A Field Guide to Eastern Forests : North America (Peterson Field Guides(R)) (Paperback): by John C. Kricher (Photographer), Gordon Morrison (Illustrator), Roger Tory Peterson (Series Editor), Houghton Mifflin (October 15, 1998).
National Audubon Society Field Guide to North American Trees : Eastern Region: by Elbert Luther Little. Knopf; Chanticleer Press ed edition (May 12, 1980).
America's Famous and Historic Trees: From George Washington's Tulip Poplar to Elvis Presley's Pin Oak (Hardcover) by Jeffrey G. Meyer. America's Famous and Historic Trees tells the stories of various trees that Meyer and his cohorts rescued or propagated: oftentimes, when trees were going to be cut down, he and his workers headed off the bulldozers, rescuing the tree with their massive tree hoe. Other trees--like the Indian Marker Pecan in southeast Dallas--were propagated before they died.
Trees : National Champions (Hardcover) by Barbara Bosworth. Bosworth captures the ineffable grace and dignity of trees with clarity and directness: the green ash that shades a midwestern crossroads, the common pear that blooms in a Washington field, and the Florida strangler fig with its mass of entwining aerial roots. Her black and white photographs, panoramic views taken with an 8 x 10 camera, show the immensity of the largest species and the hidden triumphs of the smallest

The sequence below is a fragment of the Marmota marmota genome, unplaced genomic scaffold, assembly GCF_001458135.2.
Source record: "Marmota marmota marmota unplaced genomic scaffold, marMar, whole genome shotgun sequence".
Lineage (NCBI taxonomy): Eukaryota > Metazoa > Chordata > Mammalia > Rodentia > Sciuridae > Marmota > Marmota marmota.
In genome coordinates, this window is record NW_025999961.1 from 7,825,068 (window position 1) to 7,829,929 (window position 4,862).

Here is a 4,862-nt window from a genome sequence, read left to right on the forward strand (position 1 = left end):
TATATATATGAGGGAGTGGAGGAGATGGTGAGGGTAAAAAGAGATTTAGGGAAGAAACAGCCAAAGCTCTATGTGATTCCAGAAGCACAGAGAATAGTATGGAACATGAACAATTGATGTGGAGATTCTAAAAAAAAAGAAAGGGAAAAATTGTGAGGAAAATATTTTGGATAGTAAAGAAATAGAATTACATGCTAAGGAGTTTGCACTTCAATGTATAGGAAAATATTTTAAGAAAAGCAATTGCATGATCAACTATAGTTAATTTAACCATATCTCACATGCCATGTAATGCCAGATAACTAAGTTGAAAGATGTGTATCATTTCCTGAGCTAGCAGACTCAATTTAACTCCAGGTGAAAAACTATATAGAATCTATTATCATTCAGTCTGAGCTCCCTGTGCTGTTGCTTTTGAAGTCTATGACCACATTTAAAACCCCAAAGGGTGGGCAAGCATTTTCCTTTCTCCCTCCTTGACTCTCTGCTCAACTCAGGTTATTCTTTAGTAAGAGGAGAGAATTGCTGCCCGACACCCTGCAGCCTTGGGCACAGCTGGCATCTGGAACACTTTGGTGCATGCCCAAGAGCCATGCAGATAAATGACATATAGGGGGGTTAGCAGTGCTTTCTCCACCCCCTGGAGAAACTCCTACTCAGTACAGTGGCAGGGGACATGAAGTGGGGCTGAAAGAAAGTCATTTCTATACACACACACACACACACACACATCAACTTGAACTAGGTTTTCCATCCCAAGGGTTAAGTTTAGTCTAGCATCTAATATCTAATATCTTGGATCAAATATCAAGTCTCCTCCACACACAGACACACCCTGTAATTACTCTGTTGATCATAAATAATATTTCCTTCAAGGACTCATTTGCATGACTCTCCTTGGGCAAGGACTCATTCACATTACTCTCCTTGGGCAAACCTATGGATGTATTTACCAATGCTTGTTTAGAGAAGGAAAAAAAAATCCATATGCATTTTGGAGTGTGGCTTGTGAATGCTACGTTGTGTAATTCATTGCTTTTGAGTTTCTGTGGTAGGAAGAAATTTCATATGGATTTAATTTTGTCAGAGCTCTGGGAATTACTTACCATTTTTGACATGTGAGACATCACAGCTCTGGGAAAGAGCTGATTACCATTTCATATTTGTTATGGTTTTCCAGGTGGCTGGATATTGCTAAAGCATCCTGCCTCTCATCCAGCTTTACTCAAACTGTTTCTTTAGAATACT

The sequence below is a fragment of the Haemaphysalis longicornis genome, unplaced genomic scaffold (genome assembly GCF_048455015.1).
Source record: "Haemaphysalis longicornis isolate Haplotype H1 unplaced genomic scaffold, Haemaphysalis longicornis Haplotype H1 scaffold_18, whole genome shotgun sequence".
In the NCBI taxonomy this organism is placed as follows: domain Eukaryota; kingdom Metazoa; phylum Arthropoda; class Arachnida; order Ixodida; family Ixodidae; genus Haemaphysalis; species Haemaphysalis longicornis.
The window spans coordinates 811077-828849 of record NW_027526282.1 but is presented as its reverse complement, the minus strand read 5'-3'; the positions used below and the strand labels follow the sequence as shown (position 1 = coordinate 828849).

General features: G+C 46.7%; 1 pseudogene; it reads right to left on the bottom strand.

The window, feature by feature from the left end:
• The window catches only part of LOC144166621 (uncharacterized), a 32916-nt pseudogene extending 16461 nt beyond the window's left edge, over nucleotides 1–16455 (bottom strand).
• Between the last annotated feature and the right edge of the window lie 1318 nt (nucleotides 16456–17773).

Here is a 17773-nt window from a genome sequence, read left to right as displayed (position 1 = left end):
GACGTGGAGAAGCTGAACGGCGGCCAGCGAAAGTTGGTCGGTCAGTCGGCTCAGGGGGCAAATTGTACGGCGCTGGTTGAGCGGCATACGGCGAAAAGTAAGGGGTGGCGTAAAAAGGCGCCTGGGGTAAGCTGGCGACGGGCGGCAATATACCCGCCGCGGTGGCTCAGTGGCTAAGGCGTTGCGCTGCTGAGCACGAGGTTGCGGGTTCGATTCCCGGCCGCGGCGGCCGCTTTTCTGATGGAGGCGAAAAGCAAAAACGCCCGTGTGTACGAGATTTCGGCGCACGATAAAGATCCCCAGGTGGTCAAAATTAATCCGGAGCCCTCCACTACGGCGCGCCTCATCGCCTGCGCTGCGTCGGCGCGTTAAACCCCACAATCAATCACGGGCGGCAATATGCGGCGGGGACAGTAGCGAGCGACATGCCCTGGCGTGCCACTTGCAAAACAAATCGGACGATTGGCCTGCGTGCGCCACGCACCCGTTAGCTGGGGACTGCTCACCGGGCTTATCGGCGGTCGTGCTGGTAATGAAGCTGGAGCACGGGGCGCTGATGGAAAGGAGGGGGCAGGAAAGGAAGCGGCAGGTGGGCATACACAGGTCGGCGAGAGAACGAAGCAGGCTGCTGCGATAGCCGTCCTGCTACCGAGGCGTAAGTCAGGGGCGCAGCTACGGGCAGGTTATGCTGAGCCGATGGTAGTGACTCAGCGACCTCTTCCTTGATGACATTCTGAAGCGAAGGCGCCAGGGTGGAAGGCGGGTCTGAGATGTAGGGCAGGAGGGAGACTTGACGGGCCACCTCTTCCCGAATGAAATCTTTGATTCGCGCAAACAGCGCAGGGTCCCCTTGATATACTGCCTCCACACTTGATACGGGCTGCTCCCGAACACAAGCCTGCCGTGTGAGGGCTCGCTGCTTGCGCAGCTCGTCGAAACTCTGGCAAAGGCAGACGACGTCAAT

Plants, Seeds & Flowers: Bulbs, seeds, plants, fertilizer, plant containers and more.
Gardening Tools: Pruners, rakes, shovels, hoes, trowels, cultivators and tillers, greenhouses, yard carts and more.
State Names, Seals, Flags, and Symbols: A Historical Guide, Third Edition - Benjamin F. Shearer and Barbara S. Shearer, Greenwood Press, 2002
State Names, Flags, Seals, Songs, Birds, Flowers and Other Symbols: A Study based on historical documents giving the origin and significance of the state names, nicknames, mottoes, seals, flowers, birds, songs, and descriptive comments on the capitol buildings and on some of the leading state histories, Revised Edition - George Earlie Shankle, Ph.D., The H.W. Wilson Company, 1938 (Reprint Services Corp. 1971)
Source: Kentucky Revised Statutes, November 6, 2005